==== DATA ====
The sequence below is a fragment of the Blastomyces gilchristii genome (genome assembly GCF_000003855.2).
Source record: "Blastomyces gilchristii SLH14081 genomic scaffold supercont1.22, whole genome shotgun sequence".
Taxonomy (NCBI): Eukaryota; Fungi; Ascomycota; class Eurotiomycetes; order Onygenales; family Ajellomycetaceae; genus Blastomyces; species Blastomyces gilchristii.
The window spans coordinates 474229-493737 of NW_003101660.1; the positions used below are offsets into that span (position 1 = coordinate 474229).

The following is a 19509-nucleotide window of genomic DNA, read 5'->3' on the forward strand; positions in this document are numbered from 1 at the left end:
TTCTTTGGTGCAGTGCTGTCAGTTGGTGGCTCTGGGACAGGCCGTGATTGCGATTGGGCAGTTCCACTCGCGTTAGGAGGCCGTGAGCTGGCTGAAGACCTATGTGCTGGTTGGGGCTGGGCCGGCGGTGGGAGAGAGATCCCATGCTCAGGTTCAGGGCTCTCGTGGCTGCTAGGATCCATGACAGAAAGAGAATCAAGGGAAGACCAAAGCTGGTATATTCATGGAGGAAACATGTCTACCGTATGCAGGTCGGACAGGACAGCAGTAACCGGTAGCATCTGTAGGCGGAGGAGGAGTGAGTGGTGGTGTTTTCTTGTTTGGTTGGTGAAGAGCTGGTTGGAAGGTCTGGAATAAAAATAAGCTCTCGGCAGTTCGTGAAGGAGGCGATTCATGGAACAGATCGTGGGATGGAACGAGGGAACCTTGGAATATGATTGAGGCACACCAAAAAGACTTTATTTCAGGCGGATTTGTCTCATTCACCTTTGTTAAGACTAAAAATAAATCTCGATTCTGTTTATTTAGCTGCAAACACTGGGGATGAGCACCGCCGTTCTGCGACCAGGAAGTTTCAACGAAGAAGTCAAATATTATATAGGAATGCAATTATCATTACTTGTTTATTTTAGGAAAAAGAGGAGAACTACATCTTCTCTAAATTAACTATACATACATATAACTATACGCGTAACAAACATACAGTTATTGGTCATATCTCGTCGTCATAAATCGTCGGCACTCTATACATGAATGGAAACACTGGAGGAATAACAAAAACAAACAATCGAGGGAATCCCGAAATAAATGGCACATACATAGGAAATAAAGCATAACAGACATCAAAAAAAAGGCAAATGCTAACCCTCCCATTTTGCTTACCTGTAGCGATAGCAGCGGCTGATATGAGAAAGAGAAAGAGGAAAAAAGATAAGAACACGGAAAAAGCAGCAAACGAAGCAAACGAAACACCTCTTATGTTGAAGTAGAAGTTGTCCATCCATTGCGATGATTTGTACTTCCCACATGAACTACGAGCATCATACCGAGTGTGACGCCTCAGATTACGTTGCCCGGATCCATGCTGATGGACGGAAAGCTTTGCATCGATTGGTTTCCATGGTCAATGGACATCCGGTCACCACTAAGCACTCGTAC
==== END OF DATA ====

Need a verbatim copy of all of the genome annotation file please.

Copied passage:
The sequence below is a fragment of the Blastomyces gilchristii genome (genome assembly GCF_000003855.2).
Source record: "Blastomyces gilchristii SLH14081 genomic scaffold supercont1.22, whole genome shotgun sequence".
Taxonomy (NCBI): Eukaryota; Fungi; Ascomycota; class Eurotiomycetes; order Onygenales; family Ajellomycetaceae; genus Blastomyces; species Blastomyces gilchristii.
The window spans coordinates 474229-493737 of NW_003101660.1; the positions used below are offsets into that span (position 1 = coordinate 474229).

The following is a 19509-nucleotide window of genomic DNA, read 5'->3' on the forward strand; positions in this document are numbered from 1 at the left end:
TTCTTTGGTGCAGTGCTGTCAGTTGGTGGCTCTGGGACAGGCCGTGATTGCGATTGGGCAGTTCCACTCGCGTTAGGAGGCCGTGAGCTGGCTGAAGACCTATGTGCTGGTTGGGGCTGGGCCGGCGGTGGGAGAGAGATCCCATGCTCAGGTTCAGGGCTCTCGTGGCTGCTAGGATCCATGACAGAAAGAGAATCAAGGGAAGACCAAAGCTGGTATATTCATGGAGGAAACATGTCTACCGTATGCAGGTCGGACAGGACAGCAGTAACCGGTAGCATCTGTAGGCGGAGGAGGAGTGAGTGGTGGTGTTTTCTTGTTTGGTTGGTGAAGAGCTGGTTGGAAGGTCTGGAATAAAAATAAGCTCTCGGCAGTTCGTGAAGGAGGCGATTCATGGAACAGATCGTGGGATGGAACGAGGGAACCTTGGAATATGATTGAGGCACACCAAAAAGACTTTATTTCAGGCGGATTTGTCTCATTCACCTTTGTTAAGACTAAAAATAAATCTCGATTCTGTTTATTTAGCTGCAAACACTGGGGATGAGCACCGCCGTTCTGCGACCAGGAAGTTTCAACGAAGAAGTCAAATATTATATAGGAATGCAATTATCATTACTTGTTTATTTTAGGAAAAAGAGGAGAACTACATCTTCTCTAAATTAACTATACATACATATAACTATACGCGTAACAAACATACAGTTATTGGTCATATCTCGTCGTCATAAATCGTCGGCACTCTATACATGAATGGAAACACTGGAGGAATAACAAAAACAAACAATCGAGGGAATCCCGAAATAAATGGCACATACATAGGAAATAAAGCATAACAGACATCAAAAAAAAGGCAAATGCTAACCCTCCCATTTTGCTTACCTGTAGCGATAGCAGCGGCTGATATGAGAAAGAGAAAGAGGAAAAAAGATAAGAACACGGAAAAAGCAGCAAACGAAGCAAACGAAACACCTCTTATGTTGAAGTAGAAGTTGTCCATCCATTGCGATGATTTGTACTTCCCACATGAACTACGAGCATCATACCGAGTGTGACGCCTCAGATTACGTTGCCCGGATCCATGCTGATGGACGGAAAGCTTTGCATCGATTGGTTTCCATGGTCAATGGACATCCGGTCACCACTAAGCACTCGTAC